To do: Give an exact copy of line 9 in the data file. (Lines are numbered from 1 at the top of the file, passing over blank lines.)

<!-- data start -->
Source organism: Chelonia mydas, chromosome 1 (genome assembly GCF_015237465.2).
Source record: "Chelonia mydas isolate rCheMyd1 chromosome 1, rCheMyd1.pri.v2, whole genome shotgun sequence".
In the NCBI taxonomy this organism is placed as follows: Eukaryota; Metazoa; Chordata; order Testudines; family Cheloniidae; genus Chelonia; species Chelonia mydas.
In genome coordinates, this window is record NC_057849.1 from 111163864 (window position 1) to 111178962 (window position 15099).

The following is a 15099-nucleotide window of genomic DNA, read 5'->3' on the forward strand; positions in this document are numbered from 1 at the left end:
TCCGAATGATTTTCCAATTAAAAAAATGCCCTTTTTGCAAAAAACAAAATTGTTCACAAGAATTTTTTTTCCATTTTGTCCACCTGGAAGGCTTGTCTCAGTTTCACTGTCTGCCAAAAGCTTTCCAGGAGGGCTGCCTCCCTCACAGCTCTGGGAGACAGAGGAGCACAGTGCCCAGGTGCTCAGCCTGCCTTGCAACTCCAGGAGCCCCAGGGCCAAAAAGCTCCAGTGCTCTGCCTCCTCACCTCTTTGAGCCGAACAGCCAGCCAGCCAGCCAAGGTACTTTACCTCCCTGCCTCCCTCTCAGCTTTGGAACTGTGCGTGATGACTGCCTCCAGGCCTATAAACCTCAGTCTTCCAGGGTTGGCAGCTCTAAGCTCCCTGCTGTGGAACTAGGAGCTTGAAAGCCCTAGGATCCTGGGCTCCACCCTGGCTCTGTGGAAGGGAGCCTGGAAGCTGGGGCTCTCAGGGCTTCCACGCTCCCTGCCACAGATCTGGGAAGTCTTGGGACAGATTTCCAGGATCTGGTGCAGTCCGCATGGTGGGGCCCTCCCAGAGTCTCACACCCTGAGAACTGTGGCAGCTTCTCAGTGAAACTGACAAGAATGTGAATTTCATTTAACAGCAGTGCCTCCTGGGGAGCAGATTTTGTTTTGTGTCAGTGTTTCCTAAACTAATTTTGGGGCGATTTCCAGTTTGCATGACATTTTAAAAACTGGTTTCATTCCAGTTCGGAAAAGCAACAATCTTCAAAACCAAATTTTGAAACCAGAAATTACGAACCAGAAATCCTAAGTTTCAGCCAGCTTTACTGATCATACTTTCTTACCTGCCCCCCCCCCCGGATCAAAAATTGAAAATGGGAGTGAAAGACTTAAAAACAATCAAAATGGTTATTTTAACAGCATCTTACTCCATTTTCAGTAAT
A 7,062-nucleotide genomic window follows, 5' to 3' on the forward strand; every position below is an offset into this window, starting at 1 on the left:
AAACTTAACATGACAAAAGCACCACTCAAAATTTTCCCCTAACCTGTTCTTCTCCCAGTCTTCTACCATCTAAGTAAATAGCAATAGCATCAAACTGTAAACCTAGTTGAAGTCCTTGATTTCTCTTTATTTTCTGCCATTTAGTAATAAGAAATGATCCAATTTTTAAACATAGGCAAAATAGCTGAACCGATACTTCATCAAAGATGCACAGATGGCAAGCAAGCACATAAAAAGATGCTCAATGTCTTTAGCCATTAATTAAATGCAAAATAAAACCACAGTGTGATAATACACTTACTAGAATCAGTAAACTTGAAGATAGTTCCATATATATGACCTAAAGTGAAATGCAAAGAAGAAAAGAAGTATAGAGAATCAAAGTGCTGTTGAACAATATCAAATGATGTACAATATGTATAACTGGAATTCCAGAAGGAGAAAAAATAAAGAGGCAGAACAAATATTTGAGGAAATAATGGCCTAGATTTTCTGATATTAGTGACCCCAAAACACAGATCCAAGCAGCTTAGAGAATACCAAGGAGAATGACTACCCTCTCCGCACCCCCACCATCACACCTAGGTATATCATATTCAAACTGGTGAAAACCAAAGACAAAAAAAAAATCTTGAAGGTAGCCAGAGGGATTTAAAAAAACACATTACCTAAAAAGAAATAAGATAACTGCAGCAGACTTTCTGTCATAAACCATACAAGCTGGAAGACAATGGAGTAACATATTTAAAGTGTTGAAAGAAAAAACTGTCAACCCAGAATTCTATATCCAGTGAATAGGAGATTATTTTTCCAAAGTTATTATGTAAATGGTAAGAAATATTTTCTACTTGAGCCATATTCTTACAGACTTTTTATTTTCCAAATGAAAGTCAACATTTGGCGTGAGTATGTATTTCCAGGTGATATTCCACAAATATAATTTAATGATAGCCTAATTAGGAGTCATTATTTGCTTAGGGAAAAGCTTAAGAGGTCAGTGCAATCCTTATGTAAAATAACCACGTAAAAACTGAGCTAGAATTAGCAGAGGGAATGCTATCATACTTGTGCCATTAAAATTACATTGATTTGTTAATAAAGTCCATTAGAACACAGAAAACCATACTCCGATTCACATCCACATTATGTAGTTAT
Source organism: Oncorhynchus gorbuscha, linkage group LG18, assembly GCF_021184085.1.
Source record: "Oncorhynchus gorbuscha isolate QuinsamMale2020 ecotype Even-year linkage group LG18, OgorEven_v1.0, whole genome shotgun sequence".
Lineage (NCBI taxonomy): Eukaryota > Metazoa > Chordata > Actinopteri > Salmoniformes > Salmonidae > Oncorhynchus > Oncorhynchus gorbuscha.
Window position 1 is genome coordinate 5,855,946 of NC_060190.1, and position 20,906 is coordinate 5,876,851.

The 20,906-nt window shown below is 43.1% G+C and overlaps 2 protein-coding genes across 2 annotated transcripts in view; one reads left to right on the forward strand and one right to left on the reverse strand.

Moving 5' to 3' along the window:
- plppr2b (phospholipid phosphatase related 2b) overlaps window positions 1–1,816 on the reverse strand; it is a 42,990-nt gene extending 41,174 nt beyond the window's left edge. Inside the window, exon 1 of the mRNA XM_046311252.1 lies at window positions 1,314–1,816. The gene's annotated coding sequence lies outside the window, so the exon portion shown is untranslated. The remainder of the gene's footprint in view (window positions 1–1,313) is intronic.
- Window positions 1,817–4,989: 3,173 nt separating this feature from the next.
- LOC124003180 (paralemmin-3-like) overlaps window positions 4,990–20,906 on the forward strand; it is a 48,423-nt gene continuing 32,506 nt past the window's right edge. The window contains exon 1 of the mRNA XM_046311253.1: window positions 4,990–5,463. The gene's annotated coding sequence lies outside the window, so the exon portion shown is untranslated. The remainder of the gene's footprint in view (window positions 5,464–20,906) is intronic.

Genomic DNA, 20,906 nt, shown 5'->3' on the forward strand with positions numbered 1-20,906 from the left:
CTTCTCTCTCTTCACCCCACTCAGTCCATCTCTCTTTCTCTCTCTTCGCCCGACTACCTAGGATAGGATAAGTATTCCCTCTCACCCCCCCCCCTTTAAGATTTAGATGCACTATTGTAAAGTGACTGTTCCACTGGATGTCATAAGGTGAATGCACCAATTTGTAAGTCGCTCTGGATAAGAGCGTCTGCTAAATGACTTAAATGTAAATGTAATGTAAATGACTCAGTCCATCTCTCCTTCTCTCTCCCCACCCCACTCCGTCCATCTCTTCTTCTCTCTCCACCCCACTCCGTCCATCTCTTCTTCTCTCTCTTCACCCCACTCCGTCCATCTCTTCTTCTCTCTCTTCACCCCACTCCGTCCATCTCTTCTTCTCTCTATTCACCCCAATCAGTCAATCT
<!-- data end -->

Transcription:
Source organism: Oncorhynchus gorbuscha, linkage group LG18, assembly GCF_021184085.1.